Founded in the mid-seventeenth century, the Remondini publishing firm produced prints and books on a massive scale for nearly two hundred years, marketing their paper commodities not only across Europe but also in the American colonies and parts of Asia. Based in Bassano, Italy (45 miles northwest of Venice), the firm targeted a large, popular audience. By offering a wide array of printed materials, ranging from religious pictures and texts, to genre scenes, to sweeping landscape views (often copying the works of others without permission), the firm appealed to the interests—and budgets—of an emerging middle class audience.
Highlighting Calvin College’s own Prodigal Son series of six etchings produced by the Remondini firm in the 1780s—copies after a series first published by Georg Balthasar Probst around 1770—this exhibition situates the prints within the visual culture of the period. While there is a tendency to address eighteenth-century prints as ‘art’ simply because of their age, exploration of the original publishing context allows us to see these pictures as both belonging within and contributing to an expanding popular culture that conflated entertainment, religion, and the marketplace. Most of the items included in the exhibition were never intended to be framed (much less hung on a gallery wall) but were instead expected to be handled and seen through perspective-enhancing viewing devices—variously described as diagonal mirrors, optical pillar machines, or (most commonly today) zograscopes.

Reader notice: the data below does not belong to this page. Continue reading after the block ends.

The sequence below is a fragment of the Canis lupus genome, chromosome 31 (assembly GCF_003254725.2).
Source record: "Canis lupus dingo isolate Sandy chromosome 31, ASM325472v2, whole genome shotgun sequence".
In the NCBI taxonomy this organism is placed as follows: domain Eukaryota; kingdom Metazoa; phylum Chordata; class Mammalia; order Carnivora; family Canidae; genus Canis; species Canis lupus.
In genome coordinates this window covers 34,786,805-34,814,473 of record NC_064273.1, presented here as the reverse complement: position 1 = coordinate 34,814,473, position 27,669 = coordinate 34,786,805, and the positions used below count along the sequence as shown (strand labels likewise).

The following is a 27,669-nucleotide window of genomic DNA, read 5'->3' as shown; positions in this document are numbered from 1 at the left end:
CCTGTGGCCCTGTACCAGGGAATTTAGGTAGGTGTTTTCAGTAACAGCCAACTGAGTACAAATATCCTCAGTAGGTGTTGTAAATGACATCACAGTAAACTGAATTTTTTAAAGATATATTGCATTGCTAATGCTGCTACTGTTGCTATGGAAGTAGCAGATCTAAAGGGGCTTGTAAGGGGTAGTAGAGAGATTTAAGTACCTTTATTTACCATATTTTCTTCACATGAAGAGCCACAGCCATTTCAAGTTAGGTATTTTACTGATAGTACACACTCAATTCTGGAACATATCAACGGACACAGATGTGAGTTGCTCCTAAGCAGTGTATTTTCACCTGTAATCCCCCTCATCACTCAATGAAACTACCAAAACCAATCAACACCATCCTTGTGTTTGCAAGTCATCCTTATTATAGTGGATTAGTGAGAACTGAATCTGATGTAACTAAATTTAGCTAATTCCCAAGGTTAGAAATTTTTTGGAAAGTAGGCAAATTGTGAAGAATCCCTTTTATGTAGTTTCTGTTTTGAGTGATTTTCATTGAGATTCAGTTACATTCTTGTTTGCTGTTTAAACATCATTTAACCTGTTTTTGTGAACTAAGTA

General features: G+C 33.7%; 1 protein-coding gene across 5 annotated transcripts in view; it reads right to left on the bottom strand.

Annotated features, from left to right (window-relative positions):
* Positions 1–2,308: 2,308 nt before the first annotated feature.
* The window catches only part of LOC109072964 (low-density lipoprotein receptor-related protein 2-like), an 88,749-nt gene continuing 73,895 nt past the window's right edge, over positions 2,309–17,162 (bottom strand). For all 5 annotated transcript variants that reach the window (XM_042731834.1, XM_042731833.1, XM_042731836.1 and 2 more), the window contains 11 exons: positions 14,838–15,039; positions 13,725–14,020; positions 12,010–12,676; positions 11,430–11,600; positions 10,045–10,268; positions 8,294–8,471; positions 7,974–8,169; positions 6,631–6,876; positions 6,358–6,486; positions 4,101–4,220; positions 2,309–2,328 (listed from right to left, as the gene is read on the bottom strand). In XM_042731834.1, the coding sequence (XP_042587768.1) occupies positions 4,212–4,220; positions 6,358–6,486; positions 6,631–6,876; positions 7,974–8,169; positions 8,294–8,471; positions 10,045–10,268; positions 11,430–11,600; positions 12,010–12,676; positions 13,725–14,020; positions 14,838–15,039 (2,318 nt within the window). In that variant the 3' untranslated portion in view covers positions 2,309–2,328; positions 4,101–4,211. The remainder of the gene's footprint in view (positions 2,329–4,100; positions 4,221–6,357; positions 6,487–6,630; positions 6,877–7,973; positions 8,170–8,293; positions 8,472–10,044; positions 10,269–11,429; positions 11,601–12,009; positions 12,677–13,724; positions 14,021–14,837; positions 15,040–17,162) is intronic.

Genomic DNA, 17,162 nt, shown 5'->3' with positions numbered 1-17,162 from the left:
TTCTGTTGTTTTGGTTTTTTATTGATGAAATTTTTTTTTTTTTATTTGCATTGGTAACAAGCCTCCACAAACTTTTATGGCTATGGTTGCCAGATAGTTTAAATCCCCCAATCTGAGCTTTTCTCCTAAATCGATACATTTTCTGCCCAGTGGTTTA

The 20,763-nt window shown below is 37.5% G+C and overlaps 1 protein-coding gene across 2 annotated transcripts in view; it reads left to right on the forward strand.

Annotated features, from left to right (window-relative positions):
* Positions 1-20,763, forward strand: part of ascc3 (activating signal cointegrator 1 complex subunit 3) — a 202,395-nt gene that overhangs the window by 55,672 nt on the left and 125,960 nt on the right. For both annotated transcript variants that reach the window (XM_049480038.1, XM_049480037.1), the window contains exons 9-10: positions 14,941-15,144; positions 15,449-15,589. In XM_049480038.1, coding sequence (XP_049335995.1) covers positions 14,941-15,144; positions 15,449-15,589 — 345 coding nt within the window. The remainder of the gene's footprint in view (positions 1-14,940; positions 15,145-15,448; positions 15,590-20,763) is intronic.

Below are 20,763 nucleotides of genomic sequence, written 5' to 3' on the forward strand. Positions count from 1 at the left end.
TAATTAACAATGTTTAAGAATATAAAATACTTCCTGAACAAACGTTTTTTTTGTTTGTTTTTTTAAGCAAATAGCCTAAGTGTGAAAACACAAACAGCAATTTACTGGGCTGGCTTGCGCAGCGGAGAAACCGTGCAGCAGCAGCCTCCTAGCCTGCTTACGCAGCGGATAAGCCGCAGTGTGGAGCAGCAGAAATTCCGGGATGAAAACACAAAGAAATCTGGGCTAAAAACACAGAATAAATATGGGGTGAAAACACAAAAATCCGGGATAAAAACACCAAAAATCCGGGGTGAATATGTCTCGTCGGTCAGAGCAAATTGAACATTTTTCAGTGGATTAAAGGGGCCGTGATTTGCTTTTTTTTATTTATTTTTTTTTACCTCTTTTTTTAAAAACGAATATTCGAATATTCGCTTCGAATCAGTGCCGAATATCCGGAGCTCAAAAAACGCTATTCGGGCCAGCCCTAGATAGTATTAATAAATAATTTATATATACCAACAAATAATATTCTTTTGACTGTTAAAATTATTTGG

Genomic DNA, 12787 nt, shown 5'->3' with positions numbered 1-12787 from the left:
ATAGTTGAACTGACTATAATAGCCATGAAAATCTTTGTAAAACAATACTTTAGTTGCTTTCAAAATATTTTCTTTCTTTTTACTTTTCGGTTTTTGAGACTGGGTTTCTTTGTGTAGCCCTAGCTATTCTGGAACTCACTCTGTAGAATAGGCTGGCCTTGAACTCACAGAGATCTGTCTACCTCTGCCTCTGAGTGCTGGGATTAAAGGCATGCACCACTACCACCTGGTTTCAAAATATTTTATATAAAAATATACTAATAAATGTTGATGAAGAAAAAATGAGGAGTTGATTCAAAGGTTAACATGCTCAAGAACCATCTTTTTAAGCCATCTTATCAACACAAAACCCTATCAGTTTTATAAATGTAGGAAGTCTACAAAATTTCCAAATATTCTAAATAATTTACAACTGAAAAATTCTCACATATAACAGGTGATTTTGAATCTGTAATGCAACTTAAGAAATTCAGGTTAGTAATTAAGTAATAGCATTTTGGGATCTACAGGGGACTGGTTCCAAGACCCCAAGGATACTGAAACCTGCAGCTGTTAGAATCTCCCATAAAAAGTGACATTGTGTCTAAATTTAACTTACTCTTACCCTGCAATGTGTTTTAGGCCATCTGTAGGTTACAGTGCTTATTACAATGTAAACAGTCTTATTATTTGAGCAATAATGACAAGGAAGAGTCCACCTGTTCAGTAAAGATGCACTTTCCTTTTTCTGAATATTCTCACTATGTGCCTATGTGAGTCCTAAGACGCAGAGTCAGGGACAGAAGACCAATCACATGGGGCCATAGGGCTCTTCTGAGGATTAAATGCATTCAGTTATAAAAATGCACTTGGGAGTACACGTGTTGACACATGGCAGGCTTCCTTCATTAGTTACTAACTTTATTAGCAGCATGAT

Above right: Zograscope, Collection of Jack and Beverly Wilgus and used with permission.